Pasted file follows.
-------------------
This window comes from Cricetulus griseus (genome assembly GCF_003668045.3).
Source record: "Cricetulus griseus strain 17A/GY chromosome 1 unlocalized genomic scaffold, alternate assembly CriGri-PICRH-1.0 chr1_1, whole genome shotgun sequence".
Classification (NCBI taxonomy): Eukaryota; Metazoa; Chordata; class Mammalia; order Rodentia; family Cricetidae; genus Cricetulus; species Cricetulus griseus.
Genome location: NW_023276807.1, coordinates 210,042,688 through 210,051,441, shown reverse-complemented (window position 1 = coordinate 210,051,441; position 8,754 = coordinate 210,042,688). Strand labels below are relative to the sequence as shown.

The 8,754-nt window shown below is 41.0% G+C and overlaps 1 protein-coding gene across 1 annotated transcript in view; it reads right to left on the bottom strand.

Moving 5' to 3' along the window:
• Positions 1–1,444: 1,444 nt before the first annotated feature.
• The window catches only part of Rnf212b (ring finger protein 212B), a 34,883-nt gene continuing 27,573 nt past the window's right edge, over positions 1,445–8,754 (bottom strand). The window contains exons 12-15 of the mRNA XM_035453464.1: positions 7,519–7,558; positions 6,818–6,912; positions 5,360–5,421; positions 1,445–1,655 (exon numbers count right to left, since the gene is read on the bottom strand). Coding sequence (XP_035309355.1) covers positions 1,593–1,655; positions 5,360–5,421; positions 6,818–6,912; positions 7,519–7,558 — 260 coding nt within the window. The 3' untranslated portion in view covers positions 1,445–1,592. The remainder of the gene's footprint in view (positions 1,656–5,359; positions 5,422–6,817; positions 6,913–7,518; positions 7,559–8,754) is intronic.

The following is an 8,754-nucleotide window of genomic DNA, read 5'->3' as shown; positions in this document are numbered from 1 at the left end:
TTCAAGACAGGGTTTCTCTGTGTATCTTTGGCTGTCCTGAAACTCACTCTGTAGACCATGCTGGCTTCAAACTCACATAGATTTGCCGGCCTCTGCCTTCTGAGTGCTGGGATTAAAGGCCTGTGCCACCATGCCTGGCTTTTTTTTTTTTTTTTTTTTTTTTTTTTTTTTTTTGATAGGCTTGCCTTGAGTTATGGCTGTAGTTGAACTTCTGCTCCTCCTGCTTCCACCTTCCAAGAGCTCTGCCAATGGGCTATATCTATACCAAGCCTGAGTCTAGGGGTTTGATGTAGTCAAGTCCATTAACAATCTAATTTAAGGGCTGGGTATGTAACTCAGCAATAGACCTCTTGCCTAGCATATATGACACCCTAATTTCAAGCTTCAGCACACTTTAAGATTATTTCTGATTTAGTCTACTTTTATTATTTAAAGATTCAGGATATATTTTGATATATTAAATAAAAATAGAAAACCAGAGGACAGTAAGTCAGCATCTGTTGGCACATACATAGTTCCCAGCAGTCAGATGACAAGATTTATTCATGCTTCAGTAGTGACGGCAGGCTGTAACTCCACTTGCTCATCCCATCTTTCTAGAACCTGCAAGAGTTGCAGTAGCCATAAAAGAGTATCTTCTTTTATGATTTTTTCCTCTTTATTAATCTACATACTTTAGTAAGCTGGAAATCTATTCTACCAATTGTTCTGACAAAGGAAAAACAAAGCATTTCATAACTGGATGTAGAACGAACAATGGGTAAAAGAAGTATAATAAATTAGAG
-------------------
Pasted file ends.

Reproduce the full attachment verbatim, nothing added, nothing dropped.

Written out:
This window comes from Cricetulus griseus (genome assembly GCF_003668045.3).
Source record: "Cricetulus griseus strain 17A/GY chromosome 1 unlocalized genomic scaffold, alternate assembly CriGri-PICRH-1.0 chr1_1, whole genome shotgun sequence".
Classification (NCBI taxonomy): Eukaryota; Metazoa; Chordata; class Mammalia; order Rodentia; family Cricetidae; genus Cricetulus; species Cricetulus griseus.
Genome location: NW_023276807.1, coordinates 210,042,688 through 210,051,441, shown reverse-complemented (window position 1 = coordinate 210,051,441; position 8,754 = coordinate 210,042,688). Strand labels below are relative to the sequence as shown.

The 8,754-nt window shown below is 41.0% G+C and overlaps 1 protein-coding gene across 1 annotated transcript in view; it reads right to left on the bottom strand.

Moving 5' to 3' along the window:
• Positions 1–1,444: 1,444 nt before the first annotated feature.
• The window catches only part of Rnf212b (ring finger protein 212B), a 34,883-nt gene continuing 27,573 nt past the window's right edge, over positions 1,445–8,754 (bottom strand). The window contains exons 12-15 of the mRNA XM_035453464.1: positions 7,519–7,558; positions 6,818–6,912; positions 5,360–5,421; positions 1,445–1,655 (exon numbers count right to left, since the gene is read on the bottom strand). Coding sequence (XP_035309355.1) covers positions 1,593–1,655; positions 5,360–5,421; positions 6,818–6,912; positions 7,519–7,558 — 260 coding nt within the window. The 3' untranslated portion in view covers positions 1,445–1,592. The remainder of the gene's footprint in view (positions 1,656–5,359; positions 5,422–6,817; positions 6,913–7,518; positions 7,559–8,754) is intronic.

The following is an 8,754-nucleotide window of genomic DNA, read 5'->3' as shown; positions in this document are numbered from 1 at the left end:
TTCAAGACAGGGTTTCTCTGTGTATCTTTGGCTGTCCTGAAACTCACTCTGTAGACCATGCTGGCTTCAAACTCACATAGATTTGCCGGCCTCTGCCTTCTGAGTGCTGGGATTAAAGGCCTGTGCCACCATGCCTGGCTTTTTTTTTTTTTTTTTTTTTTTTTTTTTTTTTTTGATAGGCTTGCCTTGAGTTATGGCTGTAGTTGAACTTCTGCTCCTCCTGCTTCCACCTTCCAAGAGCTCTGCCAATGGGCTATATCTATACCAAGCCTGAGTCTAGGGGTTTGATGTAGTCAAGTCCATTAACAATCTAATTTAAGGGCTGGGTATGTAACTCAGCAATAGACCTCTTGCCTAGCATATATGACACCCTAATTTCAAGCTTCAGCACACTTTAAGATTATTTCTGATTTAGTCTACTTTTATTATTTAAAGATTCAGGATATATTTTGATATATTAAATAAAAATAGAAAACCAGAGGACAGTAAGTCAGCATCTGTTGGCACATACATAGTTCCCAGCAGTCAGATGACAAGATTTATTCATGCTTCAGTAGTGACGGCAGGCTGTAACTCCACTTGCTCATCCCATCTTTCTAGAACCTGCAAGAGTTGCAGTAGCCATAAAAGAGTATCTTCTTTTATGATTTTTTCCTCTTTATTAATCTACATACTTTAGTAAGCTGGAAATCTATTCTACCAATTGTTCTGACAAAGGAAAAACAAAGCATTTCATAACTGGATGTAGAACGAACAATGGGTAAAAGAAGTATAATAAATTAGAG